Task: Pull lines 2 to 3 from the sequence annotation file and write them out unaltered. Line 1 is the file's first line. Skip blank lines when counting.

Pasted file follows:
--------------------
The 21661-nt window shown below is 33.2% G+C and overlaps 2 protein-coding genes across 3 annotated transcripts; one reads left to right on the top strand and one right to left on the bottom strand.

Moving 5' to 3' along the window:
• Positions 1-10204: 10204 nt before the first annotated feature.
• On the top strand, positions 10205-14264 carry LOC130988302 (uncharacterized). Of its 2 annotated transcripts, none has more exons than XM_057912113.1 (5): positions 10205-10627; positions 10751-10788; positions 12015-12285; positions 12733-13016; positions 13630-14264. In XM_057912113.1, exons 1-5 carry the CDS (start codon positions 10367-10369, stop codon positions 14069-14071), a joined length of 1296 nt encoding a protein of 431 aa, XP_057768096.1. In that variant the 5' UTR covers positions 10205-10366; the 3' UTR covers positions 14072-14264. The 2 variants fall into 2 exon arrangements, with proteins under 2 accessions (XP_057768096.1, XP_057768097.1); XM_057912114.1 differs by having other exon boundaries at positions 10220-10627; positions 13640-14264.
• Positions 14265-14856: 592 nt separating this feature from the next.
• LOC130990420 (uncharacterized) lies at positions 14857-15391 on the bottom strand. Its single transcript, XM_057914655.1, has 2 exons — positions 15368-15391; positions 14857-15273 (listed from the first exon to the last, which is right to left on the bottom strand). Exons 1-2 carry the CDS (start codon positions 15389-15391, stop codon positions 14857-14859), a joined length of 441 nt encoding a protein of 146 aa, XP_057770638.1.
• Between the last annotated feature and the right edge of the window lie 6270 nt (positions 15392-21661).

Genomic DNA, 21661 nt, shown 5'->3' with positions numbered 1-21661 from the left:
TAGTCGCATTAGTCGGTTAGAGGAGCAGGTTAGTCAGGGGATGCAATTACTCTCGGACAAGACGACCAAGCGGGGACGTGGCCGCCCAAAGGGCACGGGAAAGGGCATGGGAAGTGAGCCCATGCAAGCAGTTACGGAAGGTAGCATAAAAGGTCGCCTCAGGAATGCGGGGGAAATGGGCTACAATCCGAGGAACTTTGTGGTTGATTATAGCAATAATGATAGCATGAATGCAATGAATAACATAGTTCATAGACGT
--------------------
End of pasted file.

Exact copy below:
Moving 5' to 3' along the window:
• Positions 1-10204: 10204 nt before the first annotated feature.